FEATURED POST TODAY in honor of the SBC Annual Meeting.
I was just reading about Jamie Oliver's visit to a Southern Baptist church in Huntington, West Virginia, one of the most obese and "unhealthiest" cities in the country. Apparently, the visit created a lot of interest from the media but not much from Christians. Although the visit did not go unnoticed by the Baptists who brought some attention to the "Food Revolution"
Photo of Jamie Oliver and Baptist pastor Steve Willis, lifted discreetly from Baptist Press here.
If you have been following my blog this last decade, you have probably heard me talk about gluttony [see my post from 2003] and the church's refusal to deal with it, cruelty-free diets, the slow food movement, the Southern Baptist problem with obesity, and many other issues regarding food and drink.
So, as you can imagine, I was VERY VERY HAPPY that Jamie Oliver was welcomed into the Southern Baptist world to help them solve a problem that plagues the whole nation as well as their own denomination - which, btw, ranks highest in obesity than any other denomination in the USA.
Thank God for Jamie Oliver. They [we] can use his help.
A comment on my blog from 2007 struck me as prophetic . . .
"Yes, churches tend to arrange their social engagements around food--cheap food. It's what most people on a limited budget can afford. Unless the church is willing/able to foot the bill for everyone, or unless the church is blessed with an amazing, heart-smart chef who is willing to take on the burden himself/herself (btw, if you're out there and God is speaking to you about using your gifts this way, stand up!) this is what most churches do." Bryerthorn, comment on TSK, 2007
Maybe Jamie Oliver was that "amazing, heart-smart chef"?
As I said earlier, thank God for Jamie Oliver. He has a lot to teach the Baptists about food and diet. But I believe the problem lies deeper and will call for a solution that is more holistic than just replacing crap food with healthy food. I believe that real revolution, that is already happening among many, is concerned with loving food in a healthy way, with loving your kitchen and its utensils, with honoring the contract with have had with the animals since the Garden of Eden, with loving our neighbors who gather around our table to enjoy our feasts, with moving beyond guilt-ridden attitudes to eating towards a posture of balance, contentment, celebration and acceptance of our bodies. And I imagine Jamie would agree on these issues also.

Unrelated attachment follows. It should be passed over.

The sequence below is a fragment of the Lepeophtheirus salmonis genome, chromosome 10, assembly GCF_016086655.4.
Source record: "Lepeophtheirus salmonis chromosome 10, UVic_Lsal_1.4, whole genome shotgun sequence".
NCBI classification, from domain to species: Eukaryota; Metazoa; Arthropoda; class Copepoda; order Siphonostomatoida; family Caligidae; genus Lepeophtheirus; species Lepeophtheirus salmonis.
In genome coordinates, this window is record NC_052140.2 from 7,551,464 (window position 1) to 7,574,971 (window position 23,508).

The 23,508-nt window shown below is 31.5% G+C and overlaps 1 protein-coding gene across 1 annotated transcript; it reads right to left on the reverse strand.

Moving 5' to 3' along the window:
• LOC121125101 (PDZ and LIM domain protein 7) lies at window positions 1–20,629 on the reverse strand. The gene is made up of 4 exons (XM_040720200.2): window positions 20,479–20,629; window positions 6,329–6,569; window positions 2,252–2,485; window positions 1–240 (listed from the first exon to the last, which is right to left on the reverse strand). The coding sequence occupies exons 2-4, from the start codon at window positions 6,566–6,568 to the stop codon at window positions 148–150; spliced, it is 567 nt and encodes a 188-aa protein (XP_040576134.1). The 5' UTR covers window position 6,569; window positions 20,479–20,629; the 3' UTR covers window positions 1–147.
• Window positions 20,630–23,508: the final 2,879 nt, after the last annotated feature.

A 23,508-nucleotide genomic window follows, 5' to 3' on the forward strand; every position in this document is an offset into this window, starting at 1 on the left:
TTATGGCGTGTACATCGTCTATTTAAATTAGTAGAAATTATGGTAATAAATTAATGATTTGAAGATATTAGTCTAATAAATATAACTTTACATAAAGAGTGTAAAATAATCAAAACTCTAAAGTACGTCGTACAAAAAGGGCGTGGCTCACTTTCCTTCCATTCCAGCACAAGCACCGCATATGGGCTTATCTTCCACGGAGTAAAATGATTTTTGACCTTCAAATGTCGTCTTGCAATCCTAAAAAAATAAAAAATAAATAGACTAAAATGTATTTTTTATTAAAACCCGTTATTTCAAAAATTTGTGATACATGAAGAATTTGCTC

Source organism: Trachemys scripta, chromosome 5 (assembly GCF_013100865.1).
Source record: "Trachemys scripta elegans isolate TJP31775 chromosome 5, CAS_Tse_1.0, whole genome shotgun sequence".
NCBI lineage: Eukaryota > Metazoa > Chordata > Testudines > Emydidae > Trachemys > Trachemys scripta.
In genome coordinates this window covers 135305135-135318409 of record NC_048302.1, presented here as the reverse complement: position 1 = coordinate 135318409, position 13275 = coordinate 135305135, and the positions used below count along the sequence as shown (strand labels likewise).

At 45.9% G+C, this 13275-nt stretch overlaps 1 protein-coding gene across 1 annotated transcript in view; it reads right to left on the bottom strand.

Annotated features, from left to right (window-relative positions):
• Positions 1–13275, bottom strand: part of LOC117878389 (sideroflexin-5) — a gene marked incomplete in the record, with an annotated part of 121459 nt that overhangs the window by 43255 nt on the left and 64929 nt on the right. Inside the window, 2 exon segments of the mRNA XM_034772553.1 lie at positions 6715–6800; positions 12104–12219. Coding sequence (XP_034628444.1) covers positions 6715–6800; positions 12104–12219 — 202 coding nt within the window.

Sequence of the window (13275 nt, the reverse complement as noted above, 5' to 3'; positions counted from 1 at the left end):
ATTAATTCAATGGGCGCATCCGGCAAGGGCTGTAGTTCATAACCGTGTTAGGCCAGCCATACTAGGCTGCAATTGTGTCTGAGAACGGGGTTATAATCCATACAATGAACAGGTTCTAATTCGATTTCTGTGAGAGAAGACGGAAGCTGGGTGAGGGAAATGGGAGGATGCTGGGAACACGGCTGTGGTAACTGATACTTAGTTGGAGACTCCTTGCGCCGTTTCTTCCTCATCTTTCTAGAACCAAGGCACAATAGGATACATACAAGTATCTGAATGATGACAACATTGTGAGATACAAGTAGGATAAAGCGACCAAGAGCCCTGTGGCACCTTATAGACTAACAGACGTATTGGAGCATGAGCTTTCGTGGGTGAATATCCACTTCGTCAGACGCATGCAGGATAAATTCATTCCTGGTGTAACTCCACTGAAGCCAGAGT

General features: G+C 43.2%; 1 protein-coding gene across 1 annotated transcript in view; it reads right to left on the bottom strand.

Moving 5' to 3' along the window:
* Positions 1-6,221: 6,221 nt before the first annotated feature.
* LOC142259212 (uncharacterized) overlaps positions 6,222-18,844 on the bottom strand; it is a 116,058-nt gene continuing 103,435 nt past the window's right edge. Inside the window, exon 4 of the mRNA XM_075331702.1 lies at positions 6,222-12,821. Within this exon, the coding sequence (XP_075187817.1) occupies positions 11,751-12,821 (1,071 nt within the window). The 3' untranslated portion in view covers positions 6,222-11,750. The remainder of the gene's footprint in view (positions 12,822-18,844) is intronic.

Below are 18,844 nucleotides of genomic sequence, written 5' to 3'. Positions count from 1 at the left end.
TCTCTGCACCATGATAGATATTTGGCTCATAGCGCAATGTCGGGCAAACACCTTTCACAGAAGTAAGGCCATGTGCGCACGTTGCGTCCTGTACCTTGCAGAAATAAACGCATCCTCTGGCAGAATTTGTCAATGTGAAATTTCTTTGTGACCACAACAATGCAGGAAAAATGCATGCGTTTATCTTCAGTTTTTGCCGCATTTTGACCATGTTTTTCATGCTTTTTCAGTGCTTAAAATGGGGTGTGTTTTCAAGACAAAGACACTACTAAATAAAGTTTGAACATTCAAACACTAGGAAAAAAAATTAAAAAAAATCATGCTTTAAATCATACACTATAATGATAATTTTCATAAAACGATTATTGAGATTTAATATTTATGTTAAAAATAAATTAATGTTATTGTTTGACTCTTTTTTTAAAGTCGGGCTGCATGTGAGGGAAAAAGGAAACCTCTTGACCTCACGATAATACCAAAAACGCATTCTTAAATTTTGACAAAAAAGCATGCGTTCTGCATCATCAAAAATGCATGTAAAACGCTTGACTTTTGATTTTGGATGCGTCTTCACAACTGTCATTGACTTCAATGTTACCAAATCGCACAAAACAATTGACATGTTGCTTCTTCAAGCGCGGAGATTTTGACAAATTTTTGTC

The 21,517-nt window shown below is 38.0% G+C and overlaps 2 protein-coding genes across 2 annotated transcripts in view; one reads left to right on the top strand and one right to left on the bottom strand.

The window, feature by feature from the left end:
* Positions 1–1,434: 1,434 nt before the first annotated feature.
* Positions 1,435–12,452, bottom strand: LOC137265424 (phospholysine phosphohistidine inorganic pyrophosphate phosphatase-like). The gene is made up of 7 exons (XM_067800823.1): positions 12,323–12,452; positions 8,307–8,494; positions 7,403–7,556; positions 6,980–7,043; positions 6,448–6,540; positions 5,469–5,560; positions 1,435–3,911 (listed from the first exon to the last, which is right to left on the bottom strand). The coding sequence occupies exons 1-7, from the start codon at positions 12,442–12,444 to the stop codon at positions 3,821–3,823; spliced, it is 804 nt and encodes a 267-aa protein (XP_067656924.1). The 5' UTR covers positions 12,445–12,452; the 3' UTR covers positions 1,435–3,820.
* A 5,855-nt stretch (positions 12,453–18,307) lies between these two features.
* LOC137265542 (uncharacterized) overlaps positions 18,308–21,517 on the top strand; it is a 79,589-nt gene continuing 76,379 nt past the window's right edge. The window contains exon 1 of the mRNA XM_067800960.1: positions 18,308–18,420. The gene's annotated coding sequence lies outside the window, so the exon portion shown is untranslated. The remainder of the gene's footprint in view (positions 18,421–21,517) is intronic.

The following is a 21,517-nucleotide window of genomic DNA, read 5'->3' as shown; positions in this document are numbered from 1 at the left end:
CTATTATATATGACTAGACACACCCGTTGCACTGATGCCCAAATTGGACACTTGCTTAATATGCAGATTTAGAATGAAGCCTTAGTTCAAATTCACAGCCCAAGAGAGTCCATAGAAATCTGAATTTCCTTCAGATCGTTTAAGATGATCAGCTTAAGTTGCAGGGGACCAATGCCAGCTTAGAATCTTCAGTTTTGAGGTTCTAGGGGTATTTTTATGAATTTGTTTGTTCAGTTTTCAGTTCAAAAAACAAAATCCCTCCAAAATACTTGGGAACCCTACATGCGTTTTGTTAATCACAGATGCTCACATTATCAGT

"Being overweight in the North American context involves more than a bunch of porkers cleaning out the fridge on a daily basis. . . There are many factors and they all should be dealt with. For some of us, we need to cut our intake and increase our exercise. But for many in deep poverty, hamburger helper and 'comfort foods' are all they have. . . Let's deal with all the issues that are the root of the problem and not just the appearance." Ted, another commenter on TSK
I didn't see the TV series [I was in North Africa at the time] but I was glad to hear that Jamie buried someone's deep fryer in the back garden. The next step is to encourage Baptists to throw away their microwaves - something we did 20 years ago.
Related on TSK:Grace to Ewe: Our Cruelty-Free Diet